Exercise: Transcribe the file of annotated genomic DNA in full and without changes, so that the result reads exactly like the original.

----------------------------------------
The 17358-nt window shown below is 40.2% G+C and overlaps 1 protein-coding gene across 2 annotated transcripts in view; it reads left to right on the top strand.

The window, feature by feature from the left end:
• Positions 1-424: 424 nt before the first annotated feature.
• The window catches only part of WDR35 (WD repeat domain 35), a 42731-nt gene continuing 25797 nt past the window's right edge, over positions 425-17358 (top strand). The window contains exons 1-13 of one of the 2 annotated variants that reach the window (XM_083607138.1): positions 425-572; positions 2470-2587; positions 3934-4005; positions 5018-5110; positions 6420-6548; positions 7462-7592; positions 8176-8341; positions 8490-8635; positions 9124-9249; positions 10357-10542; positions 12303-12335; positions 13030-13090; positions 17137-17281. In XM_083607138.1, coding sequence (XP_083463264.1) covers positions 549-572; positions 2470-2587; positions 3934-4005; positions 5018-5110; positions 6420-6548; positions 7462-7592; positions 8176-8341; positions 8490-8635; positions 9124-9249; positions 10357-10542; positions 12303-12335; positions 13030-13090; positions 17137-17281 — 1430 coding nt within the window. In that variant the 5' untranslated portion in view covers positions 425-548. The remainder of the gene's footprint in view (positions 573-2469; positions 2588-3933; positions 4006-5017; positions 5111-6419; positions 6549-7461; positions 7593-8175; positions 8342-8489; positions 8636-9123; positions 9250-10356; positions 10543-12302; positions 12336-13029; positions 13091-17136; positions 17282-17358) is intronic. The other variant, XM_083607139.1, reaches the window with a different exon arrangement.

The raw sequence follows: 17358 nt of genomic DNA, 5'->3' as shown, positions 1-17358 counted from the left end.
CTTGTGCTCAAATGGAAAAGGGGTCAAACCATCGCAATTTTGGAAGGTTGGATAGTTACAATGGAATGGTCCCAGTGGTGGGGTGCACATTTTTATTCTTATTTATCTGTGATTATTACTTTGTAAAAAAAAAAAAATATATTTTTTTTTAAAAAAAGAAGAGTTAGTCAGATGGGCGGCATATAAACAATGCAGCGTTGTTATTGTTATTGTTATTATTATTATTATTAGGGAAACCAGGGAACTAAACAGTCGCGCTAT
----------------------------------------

The 17358-nt window shown below is 40.2% G+C and overlaps 1 protein-coding gene across 2 annotated transcripts in view; it reads left to right on the top strand.

The window, feature by feature from the left end:
• Positions 1-424: 424 nt before the first annotated feature.
• The window catches only part of WDR35 (WD repeat domain 35), a 42731-nt gene continuing 25797 nt past the window's right edge, over positions 425-17358 (top strand). The window contains exons 1-13 of one of the 2 annotated variants that reach the window (XM_083607138.1): positions 425-572; positions 2470-2587; positions 3934-4005; positions 5018-5110; positions 6420-6548; positions 7462-7592; positions 8176-8341; positions 8490-8635; positions 9124-9249; positions 10357-10542; positions 12303-12335; positions 13030-13090; positions 17137-17281. In XM_083607138.1, coding sequence (XP_083463264.1) covers positions 549-572; positions 2470-2587; positions 3934-4005; positions 5018-5110; positions 6420-6548; positions 7462-7592; positions 8176-8341; positions 8490-8635; positions 9124-9249; positions 10357-10542; positions 12303-12335; positions 13030-13090; positions 17137-17281 — 1430 coding nt within the window. In that variant the 5' untranslated portion in view covers positions 425-548. The remainder of the gene's footprint in view (positions 573-2469; positions 2588-3933; positions 4006-5017; positions 5111-6419; positions 6549-7461; positions 7593-8175; positions 8342-8489; positions 8636-9123; positions 9250-10356; positions 10543-12302; positions 12336-13029; positions 13091-17136; positions 17282-17358) is intronic. The other variant, XM_083607139.1, reaches the window with a different exon arrangement.

The raw sequence follows: 17358 nt of genomic DNA, 5'->3' as shown, positions 1-17358 counted from the left end.
CTTGTGCTCAAATGGAAAAGGGGTCAAACCATCGCAATTTTGGAAGGTTGGATAGTTACAATGGAATGGTCCCAGTGGTGGGGTGCACATTTTTATTCTTATTTATCTGTGATTATTACTTTGTAAAAAAAAAAAAATATATTTTTTTTTAAAAAAAGAAGAGTTAGTCAGATGGGCGGCATATAAACAATGCAGCGTTGTTATTGTTATTGTTATTATTATTATTATTAGGGAAACCAGGGAACTAAACAGTCGCGCTAT